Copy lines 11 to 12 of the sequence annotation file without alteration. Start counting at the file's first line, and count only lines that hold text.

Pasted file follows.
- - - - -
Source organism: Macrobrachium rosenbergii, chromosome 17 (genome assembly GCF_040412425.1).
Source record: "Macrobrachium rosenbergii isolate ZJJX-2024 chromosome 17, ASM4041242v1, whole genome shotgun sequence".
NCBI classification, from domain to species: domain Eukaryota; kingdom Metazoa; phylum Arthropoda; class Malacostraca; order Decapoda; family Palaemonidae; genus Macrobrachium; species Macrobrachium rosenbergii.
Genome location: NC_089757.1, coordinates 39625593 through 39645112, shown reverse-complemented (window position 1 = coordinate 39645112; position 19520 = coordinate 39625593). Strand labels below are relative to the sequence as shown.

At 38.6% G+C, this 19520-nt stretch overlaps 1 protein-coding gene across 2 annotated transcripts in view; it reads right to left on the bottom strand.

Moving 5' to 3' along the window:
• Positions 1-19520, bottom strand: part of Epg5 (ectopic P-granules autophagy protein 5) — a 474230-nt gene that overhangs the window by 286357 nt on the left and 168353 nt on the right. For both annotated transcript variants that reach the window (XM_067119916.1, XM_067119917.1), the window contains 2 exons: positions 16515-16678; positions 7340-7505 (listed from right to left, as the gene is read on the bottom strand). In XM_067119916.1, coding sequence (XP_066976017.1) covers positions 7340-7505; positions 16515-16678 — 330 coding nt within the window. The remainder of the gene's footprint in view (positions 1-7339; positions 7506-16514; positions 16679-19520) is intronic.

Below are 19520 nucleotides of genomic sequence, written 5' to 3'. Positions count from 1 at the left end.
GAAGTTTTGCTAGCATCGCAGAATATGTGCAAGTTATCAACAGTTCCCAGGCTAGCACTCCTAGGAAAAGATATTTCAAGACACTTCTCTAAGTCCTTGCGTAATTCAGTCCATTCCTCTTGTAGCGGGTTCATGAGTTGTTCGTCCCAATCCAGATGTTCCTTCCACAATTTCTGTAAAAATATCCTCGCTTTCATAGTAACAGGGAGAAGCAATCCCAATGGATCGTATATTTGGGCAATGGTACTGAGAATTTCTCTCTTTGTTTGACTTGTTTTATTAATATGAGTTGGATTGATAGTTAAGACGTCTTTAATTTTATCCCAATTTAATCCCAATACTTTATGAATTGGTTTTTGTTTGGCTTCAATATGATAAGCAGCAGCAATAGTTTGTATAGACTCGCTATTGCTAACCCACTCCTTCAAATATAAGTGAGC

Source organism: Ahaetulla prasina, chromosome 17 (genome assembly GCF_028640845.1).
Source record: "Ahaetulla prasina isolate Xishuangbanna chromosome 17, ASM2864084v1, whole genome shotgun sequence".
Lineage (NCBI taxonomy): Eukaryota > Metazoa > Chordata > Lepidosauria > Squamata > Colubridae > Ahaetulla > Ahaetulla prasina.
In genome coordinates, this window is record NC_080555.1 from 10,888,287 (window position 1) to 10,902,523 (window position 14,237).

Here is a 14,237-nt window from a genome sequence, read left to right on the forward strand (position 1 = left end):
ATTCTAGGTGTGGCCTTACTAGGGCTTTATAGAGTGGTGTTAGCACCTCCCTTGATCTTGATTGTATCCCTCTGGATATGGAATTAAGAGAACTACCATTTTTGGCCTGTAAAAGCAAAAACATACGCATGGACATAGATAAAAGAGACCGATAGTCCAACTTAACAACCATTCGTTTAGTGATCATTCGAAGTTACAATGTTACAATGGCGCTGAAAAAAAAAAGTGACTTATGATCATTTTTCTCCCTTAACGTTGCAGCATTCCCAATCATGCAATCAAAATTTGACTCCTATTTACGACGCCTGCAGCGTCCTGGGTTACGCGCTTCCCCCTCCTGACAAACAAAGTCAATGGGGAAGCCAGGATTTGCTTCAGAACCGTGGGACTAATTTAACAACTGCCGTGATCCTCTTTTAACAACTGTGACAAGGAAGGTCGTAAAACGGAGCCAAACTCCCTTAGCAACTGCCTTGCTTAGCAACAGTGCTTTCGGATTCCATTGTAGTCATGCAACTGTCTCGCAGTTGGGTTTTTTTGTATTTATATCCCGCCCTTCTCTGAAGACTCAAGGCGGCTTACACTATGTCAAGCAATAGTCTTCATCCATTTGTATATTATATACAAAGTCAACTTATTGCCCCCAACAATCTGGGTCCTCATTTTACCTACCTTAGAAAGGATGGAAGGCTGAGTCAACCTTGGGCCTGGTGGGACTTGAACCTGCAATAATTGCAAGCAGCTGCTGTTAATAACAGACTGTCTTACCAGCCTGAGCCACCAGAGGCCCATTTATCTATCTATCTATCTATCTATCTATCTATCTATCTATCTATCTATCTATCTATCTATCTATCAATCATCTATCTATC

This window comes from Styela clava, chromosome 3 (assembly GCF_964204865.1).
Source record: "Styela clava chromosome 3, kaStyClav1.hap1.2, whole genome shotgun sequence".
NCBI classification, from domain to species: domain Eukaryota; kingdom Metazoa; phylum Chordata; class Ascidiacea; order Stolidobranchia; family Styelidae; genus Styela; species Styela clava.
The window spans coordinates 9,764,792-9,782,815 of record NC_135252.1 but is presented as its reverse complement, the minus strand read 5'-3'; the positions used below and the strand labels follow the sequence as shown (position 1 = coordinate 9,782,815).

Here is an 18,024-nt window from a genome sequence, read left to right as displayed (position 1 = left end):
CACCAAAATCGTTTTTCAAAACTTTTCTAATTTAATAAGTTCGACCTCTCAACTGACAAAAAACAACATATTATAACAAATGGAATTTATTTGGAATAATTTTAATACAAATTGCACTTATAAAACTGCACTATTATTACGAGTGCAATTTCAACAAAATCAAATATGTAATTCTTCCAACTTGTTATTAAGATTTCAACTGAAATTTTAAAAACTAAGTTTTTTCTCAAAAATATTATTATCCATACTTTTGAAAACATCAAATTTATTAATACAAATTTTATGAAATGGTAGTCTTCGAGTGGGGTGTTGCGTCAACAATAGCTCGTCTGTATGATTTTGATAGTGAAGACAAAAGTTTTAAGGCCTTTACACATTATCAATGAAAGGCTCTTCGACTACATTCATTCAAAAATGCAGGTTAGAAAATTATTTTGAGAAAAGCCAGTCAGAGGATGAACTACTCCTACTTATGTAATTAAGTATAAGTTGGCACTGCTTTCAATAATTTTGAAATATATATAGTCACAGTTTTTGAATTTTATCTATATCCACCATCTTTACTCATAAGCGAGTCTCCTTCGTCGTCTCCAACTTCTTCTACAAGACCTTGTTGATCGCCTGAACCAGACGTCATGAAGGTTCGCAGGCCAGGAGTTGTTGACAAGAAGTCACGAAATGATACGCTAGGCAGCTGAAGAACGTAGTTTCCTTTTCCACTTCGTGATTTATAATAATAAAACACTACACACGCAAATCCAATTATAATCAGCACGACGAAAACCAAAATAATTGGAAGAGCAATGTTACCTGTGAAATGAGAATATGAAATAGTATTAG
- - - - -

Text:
Source record: "Ahaetulla prasina isolate Xishuangbanna chromosome 17, ASM2864084v1, whole genome shotgun sequence".
Lineage (NCBI taxonomy): Eukaryota > Metazoa > Chordata > Lepidosauria > Squamata > Colubridae > Ahaetulla > Ahaetulla prasina.